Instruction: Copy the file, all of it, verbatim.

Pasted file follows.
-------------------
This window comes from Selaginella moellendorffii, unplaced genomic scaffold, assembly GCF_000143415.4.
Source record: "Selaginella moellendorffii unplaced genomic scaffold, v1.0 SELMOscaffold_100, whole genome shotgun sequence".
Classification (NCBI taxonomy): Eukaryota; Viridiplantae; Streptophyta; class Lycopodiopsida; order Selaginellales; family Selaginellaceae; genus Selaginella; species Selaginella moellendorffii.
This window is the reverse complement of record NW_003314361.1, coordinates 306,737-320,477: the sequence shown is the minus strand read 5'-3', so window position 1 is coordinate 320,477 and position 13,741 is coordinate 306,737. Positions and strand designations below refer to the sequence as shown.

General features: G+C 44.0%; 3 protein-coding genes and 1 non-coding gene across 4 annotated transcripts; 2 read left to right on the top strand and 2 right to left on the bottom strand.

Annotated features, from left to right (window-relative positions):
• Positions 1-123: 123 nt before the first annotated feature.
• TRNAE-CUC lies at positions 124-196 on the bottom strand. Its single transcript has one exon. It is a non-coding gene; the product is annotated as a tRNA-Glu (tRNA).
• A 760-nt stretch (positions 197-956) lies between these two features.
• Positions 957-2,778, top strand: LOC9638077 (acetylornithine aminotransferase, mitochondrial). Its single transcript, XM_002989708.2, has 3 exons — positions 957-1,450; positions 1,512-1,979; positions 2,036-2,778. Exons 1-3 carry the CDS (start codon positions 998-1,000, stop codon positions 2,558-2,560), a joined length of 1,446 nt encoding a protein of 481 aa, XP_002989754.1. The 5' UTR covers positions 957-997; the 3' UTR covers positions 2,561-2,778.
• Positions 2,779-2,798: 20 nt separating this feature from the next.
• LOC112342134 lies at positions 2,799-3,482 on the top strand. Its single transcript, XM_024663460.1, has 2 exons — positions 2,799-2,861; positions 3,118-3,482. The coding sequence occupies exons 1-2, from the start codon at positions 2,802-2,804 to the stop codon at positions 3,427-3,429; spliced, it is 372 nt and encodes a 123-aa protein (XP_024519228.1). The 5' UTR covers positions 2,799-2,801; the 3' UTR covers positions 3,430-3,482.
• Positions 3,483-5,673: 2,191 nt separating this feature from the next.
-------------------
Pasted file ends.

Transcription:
This window comes from Selaginella moellendorffii, unplaced genomic scaffold, assembly GCF_000143415.4.
Source record: "Selaginella moellendorffii unplaced genomic scaffold, v1.0 SELMOscaffold_100, whole genome shotgun sequence".
Classification (NCBI taxonomy): Eukaryota; Viridiplantae; Streptophyta; class Lycopodiopsida; order Selaginellales; family Selaginellaceae; genus Selaginella; species Selaginella moellendorffii.
This window is the reverse complement of record NW_003314361.1, coordinates 306,737-320,477: the sequence shown is the minus strand read 5'-3', so window position 1 is coordinate 320,477 and position 13,741 is coordinate 306,737. Positions and strand designations below refer to the sequence as shown.

General features: G+C 44.0%; 3 protein-coding genes and 1 non-coding gene across 4 annotated transcripts; 2 read left to right on the top strand and 2 right to left on the bottom strand.

Annotated features, from left to right (window-relative positions):
• Positions 1-123: 123 nt before the first annotated feature.
• TRNAE-CUC lies at positions 124-196 on the bottom strand. Its single transcript has one exon. It is a non-coding gene; the product is annotated as a tRNA-Glu (tRNA).
• A 760-nt stretch (positions 197-956) lies between these two features.
• Positions 957-2,778, top strand: LOC9638077 (acetylornithine aminotransferase, mitochondrial). Its single transcript, XM_002989708.2, has 3 exons — positions 957-1,450; positions 1,512-1,979; positions 2,036-2,778. Exons 1-3 carry the CDS (start codon positions 998-1,000, stop codon positions 2,558-2,560), a joined length of 1,446 nt encoding a protein of 481 aa, XP_002989754.1. The 5' UTR covers positions 957-997; the 3' UTR covers positions 2,561-2,778.
• Positions 2,779-2,798: 20 nt separating this feature from the next.
• LOC112342134 lies at positions 2,799-3,482 on the top strand. Its single transcript, XM_024663460.1, has 2 exons — positions 2,799-2,861; positions 3,118-3,482. The coding sequence occupies exons 1-2, from the start codon at positions 2,802-2,804 to the stop codon at positions 3,427-3,429; spliced, it is 372 nt and encodes a 123-aa protein (XP_024519228.1). The 5' UTR covers positions 2,799-2,801; the 3' UTR covers positions 3,430-3,482.
• Positions 3,483-5,673: 2,191 nt separating this feature from the next.